Well Scott, since you asked for it, a few weeks late, I did a hasty screencast this morning of poking through my Google Reader feeds, not as quickly as D’Arcy did with his use of Blogbridge.

But I did pick up on Dr. Norman’s method, and got me a copy of iShowU which seems to do a nifty job of screen/audio recording on Mac OSX — it does not save as Flash, but I crunched it a bit in QuickTime Pro to knock off some MB weight (for a smaller dimension movie, I switched my screen res to 800×600 and did full screen at that set).

google-cast-mov.jpg
My Google Reader Screencast [10.3 Mb, 6:03]

I am still utterly humbled at the masters of screencasting — it is very much an art to not only get a great recording, but to orchestrate it so as to be interesting, not a fumbling mumbling ramble, or not a snoozer. Maybe next year….

The post "My Wobbly Google Reader Screencast" was originally zapped with 10,000 volts and declared "It's ALIVE" by Dr. Frankenstein at CogDogBlog (http://cogdogblog.com/2006/12/google-reader-cast/) on December 18, 2006.

7 Comments

  • Nice job! It takes me an embarassing along time to do a screencast – it isn’t necessarily plug and play. I’ve had to resort to hollywood metaphors – write a script, do a storyboard, set up the scene, rehearse the lines, shoot it, edit it, produce it ..

    My polished ones are here:
    http://bethkanter.wordpress.com/screencast-program-notes/

    My quick and dirty collection here:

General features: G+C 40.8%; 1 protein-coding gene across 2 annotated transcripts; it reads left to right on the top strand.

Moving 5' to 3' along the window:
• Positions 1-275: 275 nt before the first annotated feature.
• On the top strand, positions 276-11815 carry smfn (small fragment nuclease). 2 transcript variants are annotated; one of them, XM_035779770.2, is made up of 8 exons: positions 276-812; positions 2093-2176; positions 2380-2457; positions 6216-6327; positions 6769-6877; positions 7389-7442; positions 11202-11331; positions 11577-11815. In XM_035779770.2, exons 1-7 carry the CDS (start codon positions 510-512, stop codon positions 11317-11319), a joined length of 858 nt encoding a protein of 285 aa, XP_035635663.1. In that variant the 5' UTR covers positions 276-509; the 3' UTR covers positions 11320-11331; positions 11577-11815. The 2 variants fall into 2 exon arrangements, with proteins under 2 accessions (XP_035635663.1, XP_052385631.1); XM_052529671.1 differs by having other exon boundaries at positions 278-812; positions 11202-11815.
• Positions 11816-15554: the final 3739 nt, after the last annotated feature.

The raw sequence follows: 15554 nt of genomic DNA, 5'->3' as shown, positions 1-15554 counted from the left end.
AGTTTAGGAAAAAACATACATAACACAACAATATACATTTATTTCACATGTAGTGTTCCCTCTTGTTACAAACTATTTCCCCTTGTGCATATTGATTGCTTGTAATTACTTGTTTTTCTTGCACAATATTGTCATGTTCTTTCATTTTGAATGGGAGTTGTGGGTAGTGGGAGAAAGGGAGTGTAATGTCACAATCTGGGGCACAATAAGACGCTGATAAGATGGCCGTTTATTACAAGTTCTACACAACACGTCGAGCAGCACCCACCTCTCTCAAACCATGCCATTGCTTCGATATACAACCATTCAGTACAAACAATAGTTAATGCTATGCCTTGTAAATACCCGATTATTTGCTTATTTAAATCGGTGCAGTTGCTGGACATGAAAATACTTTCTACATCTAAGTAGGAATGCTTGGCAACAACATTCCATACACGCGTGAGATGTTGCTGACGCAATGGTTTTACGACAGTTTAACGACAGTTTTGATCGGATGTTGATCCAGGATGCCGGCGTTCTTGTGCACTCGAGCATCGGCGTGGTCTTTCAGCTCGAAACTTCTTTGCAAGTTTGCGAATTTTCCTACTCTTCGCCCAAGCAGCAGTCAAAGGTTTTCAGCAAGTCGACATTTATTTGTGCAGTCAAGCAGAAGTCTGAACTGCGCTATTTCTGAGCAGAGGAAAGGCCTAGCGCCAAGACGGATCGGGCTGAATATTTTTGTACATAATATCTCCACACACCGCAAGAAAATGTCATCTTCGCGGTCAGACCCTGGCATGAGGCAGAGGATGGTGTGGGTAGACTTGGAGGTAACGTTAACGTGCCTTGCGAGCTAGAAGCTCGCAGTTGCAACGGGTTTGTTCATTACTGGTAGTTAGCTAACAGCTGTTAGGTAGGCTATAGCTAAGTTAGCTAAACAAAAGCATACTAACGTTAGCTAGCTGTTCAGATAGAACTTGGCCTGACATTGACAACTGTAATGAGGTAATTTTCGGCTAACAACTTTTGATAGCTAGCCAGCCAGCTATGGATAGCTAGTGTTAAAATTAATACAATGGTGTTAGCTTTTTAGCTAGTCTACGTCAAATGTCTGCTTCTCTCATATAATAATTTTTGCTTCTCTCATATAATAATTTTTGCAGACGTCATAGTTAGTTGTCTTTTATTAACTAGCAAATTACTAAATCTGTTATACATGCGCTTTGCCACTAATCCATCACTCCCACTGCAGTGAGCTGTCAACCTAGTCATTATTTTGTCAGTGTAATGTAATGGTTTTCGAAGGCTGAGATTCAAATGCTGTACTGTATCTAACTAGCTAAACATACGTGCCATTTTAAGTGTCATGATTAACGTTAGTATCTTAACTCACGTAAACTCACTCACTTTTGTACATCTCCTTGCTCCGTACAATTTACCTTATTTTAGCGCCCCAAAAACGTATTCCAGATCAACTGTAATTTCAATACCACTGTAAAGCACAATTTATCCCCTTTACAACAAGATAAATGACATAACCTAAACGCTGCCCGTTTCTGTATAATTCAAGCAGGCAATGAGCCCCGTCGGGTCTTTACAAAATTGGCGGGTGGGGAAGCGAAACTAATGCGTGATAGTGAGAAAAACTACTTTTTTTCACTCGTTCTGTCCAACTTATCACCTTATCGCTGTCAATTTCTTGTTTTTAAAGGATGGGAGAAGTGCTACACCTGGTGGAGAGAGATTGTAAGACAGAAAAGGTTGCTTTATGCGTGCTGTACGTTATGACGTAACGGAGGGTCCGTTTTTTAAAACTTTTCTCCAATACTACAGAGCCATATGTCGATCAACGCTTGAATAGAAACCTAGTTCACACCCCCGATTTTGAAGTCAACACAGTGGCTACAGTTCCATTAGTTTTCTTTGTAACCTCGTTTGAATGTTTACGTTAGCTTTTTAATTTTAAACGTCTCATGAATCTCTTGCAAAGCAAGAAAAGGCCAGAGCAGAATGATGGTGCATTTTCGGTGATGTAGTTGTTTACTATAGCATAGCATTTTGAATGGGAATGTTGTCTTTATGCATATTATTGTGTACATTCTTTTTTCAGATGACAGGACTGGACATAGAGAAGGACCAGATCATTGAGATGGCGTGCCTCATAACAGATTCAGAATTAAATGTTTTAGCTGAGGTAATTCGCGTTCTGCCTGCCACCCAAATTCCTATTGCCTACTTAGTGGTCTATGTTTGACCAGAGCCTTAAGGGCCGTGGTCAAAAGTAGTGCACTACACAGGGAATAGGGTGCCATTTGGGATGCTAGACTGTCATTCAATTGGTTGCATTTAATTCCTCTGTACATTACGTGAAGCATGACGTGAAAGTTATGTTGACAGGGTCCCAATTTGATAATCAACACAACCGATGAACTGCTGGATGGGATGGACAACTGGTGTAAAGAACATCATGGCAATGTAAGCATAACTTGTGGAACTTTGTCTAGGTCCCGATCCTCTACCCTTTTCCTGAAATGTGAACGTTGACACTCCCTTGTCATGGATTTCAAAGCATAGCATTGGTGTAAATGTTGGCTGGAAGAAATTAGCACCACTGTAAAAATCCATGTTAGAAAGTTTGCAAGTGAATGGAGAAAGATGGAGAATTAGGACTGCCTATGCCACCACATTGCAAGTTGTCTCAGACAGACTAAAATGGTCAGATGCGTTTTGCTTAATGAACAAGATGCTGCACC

http://kanter.blip.tv/file/89075/
    http://kanter.blip.tv/file/97673/

  • D'Arcy Norman darcynorman.net

    Heya, Alan. good screencast! thanks for sharing it.

    iShowU can actually scale as it records. The one I did, I left my display at natural resolution (1280×1024) and set iShowU to record the whole thing, but to scale it by 50% when saving the QuickTime file. Makes it easier to manage without losing real estate, and it’s still readable enough.

    There’s also a key combo for starting, pausing, resuming and stopping recording. I forget what it is off the top of my head, but IIRC, they’re exposed in the menu that’s available when your display is set to wider than 800px :-)

  • Scott Leslie edtechpost.ca/mt

    Hey, thanks for doing this! I know this probably seemed rudimentary, but personally I found it interesting. Looking at the way you are using Google Reader right now, it seems awfully similar to how I use Bloglines except around the read/unread posts feature. I am going to give Reader a second chance but I am still straining to see the advantages. Not so much with BlogBridge, the one D’Arcy demo’d – I can see how using the ratings system can make for a different experience. And I think using Reader with tags might create some differences too. Anyways, I think this screencast will become another small piece in showing new users how to effectively deal with the information tsunami in front of them. Cheers, Scott

  • I tried the scaling, D’Arcy, it seemed to give me one of those framed areas that scooted around with my mouse, but I did the thing in a one take hurry. Will try again. And it as Command-SHift-S to start and Command-SHift-T to stop. There is also a option that hides the software when you start, so you dont have to edit it out of the movie.

    I crunched it through ST pro to cut the file size in half, it knocked the soudn flat, but 20 Mb seemed fat

  • D'Arcy Norman darcynorman.net

    Scott, what if you tag feeds with stars in Reader? you could use “*”, “**”, “***”, “****”, and “*****” to emulate ratings… I occasionally do this in del.icio.us to “rate” my bookmarks. Then, I wonder if you could make a view that showed all items from feeds tagged with each * rating?

    Alan, you can turn off follow-mouse, and lock the recording region into place. It’s a checkbox on the settings panel for each preset.

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